The story, as the indictment tells it, is this: Steele and Hansmeier used various entities, including Prenda Law, to commit fraud. The indictment mentions many entities familiar to followers of this story — AF Holdings, Ingenuity 13, Guava LLC, and so forth. These entities would appear in copyright cases as the nominal plaintiffs, but the indictment alleges they were actually owned and controlled entirely by Steele and Hansmeier to conduct their fraudulent scheme. According to the feds, Steele and Hansmeier uploaded their "clients'" pornographic movies to file-sharing websites intending to lure people into downloading them, then sued the people who downloaded for copyright infringement, concealing their role in uploading the movies. They used what the feds describe as "extortionate tactics" to coerce quick settlements, and dismissed cases when defendants fought back rather than risk discovery. When federal courts began limiting the number of people they could sue at once for porn copyright infringement, they changed tactics and began to file suits falsely asserting that their clients had been "hacked" and then using those allegations as a basis to subpoena ISPs for subscriber information. Eventually Steele and Hansmeier filmed their own porn to upload to support this scheme. When courts began to get suspicious, the indictment alleges that Steele and Hansmeier sent underlings to lie to courts, or even lied to courts themselves, to conceal the scheme. The indictment specifies 14 separate instances of perjury or lying to courts. This scheme, the feds claim, netted more than $6,000,000 in copyright settlements, of which $3,000,000 went to Steele and Hansmeier and only $1,000,000 went to sham "clients," with the rest consumed for expenses.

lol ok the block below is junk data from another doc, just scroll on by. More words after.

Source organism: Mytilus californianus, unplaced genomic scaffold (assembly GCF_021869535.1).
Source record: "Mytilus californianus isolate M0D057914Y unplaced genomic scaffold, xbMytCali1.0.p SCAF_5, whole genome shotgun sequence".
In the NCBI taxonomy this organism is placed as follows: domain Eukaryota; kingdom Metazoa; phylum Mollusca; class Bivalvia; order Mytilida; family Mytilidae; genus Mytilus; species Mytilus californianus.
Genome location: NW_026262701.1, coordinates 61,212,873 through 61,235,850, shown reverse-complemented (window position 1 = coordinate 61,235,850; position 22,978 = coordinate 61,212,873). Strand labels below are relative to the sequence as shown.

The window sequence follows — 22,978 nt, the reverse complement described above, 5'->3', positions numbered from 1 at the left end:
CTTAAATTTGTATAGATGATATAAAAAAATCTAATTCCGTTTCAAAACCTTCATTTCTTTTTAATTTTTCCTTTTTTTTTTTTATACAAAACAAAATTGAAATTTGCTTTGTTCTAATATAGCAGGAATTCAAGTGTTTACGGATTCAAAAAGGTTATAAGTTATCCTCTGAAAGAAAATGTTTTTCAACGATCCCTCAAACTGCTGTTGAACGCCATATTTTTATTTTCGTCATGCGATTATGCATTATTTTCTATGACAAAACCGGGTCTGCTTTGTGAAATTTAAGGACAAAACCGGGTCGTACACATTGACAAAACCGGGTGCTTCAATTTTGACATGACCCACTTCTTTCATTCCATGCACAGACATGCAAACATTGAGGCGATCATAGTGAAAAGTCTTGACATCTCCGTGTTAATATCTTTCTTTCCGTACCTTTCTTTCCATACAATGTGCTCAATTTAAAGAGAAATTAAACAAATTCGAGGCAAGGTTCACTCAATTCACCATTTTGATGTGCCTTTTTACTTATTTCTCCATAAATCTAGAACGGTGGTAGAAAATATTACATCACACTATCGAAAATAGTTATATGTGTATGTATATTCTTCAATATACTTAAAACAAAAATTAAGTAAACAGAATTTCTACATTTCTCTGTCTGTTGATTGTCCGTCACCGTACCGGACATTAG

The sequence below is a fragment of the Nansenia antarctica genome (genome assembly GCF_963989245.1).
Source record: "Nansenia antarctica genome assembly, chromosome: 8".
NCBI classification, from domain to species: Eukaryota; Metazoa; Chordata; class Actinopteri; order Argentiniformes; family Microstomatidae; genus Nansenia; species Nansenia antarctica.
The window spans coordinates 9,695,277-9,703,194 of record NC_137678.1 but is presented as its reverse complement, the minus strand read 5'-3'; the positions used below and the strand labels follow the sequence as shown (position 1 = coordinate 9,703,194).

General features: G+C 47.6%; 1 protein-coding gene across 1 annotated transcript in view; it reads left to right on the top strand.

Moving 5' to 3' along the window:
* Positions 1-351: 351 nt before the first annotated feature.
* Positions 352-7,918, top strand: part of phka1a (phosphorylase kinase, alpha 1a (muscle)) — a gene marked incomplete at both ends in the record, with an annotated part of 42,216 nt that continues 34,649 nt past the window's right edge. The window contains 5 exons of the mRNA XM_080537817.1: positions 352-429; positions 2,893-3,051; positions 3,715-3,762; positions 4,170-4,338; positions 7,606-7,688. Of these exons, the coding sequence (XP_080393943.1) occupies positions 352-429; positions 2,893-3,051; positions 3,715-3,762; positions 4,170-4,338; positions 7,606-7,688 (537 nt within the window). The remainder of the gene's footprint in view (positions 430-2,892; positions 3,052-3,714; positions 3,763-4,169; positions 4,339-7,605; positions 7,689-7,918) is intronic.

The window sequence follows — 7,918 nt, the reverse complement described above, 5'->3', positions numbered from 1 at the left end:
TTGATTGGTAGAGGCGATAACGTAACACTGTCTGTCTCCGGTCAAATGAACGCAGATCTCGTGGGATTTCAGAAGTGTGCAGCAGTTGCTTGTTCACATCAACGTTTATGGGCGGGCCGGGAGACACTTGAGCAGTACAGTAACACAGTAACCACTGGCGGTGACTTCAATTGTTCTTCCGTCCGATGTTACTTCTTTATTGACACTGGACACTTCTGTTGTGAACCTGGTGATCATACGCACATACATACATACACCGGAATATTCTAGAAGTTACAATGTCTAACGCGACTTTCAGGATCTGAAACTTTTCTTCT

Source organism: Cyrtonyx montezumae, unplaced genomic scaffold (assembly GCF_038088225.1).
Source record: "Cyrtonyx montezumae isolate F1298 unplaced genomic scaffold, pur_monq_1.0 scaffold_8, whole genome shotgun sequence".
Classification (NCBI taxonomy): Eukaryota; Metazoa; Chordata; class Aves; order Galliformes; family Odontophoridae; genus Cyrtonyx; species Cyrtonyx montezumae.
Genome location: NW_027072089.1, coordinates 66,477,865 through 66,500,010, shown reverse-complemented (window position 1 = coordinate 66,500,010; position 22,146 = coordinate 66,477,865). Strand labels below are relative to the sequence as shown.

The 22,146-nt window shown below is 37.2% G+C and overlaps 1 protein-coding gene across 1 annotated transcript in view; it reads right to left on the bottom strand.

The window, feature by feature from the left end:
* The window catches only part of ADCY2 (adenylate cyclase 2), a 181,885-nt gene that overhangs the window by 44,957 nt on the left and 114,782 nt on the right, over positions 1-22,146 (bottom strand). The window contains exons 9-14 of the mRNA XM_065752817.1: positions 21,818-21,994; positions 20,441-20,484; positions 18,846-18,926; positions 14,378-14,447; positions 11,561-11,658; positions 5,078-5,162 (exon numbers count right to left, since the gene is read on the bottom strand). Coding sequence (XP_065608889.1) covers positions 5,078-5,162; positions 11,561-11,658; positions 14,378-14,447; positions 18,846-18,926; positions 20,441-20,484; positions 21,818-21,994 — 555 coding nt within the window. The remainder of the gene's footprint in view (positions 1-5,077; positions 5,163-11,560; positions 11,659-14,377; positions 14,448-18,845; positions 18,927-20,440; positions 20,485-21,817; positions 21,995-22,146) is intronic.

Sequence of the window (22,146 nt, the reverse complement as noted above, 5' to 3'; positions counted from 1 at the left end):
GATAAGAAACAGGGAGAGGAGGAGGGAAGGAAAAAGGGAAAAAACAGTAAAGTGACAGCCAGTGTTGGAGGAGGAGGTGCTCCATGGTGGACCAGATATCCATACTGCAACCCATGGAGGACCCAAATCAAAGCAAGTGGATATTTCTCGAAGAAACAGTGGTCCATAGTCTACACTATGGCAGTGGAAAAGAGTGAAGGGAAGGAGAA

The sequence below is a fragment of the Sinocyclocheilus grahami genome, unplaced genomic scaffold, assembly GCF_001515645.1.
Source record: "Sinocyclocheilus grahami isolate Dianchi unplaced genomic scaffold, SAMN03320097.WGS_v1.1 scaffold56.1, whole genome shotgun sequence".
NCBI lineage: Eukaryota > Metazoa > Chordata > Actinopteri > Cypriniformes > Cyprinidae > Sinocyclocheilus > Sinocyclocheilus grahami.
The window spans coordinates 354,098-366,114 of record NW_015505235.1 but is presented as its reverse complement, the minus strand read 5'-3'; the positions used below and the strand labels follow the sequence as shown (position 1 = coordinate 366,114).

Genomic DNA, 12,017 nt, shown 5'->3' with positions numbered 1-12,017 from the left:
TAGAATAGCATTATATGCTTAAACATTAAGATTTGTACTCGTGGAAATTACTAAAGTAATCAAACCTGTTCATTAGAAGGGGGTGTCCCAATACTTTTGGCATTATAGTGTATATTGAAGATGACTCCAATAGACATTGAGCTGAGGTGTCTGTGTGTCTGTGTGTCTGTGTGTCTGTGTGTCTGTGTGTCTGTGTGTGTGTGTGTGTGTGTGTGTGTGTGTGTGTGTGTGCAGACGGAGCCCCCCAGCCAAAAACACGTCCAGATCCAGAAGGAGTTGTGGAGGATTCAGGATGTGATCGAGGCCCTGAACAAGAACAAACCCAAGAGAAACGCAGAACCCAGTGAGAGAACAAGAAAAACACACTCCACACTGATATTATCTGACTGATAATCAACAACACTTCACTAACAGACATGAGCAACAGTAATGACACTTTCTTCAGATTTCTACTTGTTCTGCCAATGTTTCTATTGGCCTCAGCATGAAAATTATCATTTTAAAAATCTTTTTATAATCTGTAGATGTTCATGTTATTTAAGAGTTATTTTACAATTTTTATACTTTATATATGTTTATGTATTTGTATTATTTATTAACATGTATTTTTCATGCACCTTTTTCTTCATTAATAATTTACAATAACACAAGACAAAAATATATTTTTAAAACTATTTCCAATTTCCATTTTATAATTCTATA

The feds apply these facts to the law deftly. They describe the entire thing as a conspiracy to defraud, which forms the first (and most flexible) count in the indictment. The indictment offers five counts of mail fraud tied to five settlement demand letters sent by the schemers. It offers 11 counts of wire fraud tied to uploadings of porn to file sharing site and processing of checks. That's the way mail and wire fraud works — every mailing or wire communication resulting from the scheme can be a separate count. The feds frame their conspiracy to commit money laundering charge on the theory that Steele and Hansmeier engaged in transactions (probably with the sham companies) designed to conceal that the money came from mail fraud and wire fraud. The conspiracy to commit perjury count is based on the theory that they agreed to send people across the country to lie to courts to protect their scheme. The indictment also seeks forfeiture of ill-gotten gains.